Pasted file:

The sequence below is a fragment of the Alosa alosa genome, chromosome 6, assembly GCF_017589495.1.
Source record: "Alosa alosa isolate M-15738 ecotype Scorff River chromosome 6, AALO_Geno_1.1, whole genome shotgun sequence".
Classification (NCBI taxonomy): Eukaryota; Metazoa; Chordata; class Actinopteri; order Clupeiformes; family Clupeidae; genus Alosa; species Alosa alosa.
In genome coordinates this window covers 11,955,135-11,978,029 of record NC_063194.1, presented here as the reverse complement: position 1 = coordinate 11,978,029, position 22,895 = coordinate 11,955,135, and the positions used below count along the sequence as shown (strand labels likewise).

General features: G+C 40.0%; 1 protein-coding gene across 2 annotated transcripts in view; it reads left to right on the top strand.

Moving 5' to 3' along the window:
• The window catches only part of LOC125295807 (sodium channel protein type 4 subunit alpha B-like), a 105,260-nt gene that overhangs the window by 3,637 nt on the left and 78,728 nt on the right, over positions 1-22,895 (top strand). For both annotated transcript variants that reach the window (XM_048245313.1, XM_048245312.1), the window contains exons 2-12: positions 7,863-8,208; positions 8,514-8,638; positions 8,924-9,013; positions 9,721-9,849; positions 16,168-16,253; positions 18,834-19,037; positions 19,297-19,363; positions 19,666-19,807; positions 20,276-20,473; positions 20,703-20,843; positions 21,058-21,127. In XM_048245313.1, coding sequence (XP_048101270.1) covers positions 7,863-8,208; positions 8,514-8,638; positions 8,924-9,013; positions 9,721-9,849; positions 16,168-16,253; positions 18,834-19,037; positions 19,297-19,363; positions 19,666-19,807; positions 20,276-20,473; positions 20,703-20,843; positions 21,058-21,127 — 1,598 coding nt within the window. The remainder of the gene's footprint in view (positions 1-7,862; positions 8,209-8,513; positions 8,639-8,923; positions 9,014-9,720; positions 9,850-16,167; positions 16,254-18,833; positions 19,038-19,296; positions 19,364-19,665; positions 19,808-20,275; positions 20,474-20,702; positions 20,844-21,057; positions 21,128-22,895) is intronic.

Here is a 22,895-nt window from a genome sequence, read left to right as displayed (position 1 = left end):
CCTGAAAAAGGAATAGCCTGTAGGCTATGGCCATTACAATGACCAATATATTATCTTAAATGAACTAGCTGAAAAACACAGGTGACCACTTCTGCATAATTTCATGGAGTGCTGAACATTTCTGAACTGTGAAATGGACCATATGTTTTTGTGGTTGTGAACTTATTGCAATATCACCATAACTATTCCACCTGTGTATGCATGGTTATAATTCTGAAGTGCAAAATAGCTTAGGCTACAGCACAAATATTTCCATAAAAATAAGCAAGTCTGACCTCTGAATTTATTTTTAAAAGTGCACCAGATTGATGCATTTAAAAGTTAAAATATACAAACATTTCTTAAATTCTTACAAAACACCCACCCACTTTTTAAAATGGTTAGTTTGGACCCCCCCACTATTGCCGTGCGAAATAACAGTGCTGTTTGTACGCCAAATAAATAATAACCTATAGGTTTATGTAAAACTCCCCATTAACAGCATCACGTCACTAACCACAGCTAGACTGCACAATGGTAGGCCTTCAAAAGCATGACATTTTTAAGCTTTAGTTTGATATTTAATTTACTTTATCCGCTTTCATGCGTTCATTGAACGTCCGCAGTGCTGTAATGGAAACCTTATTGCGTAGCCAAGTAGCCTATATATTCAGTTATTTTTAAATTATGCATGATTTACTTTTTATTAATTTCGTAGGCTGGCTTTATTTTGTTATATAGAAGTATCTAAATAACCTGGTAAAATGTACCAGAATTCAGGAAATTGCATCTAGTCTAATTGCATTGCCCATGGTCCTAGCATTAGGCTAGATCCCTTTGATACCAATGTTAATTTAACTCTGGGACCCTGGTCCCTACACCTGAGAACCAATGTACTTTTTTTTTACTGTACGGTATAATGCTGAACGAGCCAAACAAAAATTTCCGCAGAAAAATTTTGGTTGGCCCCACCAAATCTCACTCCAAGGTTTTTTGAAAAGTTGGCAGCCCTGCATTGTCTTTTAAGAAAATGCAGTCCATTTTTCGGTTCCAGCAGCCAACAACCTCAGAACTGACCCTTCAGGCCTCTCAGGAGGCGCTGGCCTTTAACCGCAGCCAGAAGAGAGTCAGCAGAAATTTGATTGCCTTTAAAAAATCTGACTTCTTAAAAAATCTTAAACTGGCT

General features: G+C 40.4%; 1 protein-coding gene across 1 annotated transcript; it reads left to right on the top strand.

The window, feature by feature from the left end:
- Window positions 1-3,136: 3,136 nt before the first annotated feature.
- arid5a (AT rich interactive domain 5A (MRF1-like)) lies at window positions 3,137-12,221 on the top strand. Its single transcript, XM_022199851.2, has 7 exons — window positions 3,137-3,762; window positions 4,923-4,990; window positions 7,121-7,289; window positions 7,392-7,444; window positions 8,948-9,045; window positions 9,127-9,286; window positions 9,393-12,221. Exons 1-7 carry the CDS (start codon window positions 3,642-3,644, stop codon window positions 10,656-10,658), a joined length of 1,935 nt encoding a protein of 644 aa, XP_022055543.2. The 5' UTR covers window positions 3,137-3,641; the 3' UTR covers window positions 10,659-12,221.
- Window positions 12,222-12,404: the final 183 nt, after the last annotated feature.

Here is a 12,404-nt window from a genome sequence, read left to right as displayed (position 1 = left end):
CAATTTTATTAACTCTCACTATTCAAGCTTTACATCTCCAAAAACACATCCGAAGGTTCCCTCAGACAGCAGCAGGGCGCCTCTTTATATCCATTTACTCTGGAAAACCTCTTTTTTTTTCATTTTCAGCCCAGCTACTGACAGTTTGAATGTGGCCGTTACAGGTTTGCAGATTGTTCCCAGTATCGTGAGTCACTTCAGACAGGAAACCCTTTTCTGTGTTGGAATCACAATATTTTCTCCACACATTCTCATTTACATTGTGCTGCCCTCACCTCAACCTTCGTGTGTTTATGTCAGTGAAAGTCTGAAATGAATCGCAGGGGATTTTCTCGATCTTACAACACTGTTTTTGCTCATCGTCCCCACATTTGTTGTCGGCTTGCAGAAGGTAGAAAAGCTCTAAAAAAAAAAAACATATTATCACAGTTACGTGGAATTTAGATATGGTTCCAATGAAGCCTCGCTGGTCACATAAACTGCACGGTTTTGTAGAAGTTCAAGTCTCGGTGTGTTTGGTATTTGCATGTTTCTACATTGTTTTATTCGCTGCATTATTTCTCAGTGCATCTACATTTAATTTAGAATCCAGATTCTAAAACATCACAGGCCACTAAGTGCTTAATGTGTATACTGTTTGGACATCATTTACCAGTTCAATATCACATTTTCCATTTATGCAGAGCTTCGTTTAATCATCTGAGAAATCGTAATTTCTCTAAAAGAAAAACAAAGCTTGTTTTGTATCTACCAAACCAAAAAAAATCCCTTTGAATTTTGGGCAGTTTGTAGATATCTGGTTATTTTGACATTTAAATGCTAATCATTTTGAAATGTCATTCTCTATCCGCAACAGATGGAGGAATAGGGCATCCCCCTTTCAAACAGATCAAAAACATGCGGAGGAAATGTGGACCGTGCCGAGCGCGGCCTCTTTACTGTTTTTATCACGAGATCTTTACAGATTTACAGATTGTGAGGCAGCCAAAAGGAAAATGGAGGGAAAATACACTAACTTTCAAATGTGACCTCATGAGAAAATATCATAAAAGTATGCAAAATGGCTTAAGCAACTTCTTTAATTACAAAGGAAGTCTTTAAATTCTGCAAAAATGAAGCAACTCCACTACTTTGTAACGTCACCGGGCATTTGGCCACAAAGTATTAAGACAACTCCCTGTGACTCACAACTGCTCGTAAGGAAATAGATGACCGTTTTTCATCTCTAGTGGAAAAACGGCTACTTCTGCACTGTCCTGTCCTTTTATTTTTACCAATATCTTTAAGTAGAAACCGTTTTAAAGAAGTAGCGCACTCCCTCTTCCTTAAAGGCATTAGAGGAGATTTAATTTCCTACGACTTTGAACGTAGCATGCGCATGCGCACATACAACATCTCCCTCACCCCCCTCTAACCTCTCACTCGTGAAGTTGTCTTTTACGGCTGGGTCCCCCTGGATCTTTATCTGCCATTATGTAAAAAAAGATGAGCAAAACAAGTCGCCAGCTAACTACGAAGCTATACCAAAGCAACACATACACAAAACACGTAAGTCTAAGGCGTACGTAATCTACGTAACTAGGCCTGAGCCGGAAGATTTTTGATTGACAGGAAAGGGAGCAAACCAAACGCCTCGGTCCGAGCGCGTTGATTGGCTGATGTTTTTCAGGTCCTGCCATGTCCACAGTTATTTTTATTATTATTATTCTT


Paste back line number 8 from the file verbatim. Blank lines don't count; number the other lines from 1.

Here is a 22,895-nt window from a genome sequence, read left to right as displayed (position 1 = left end):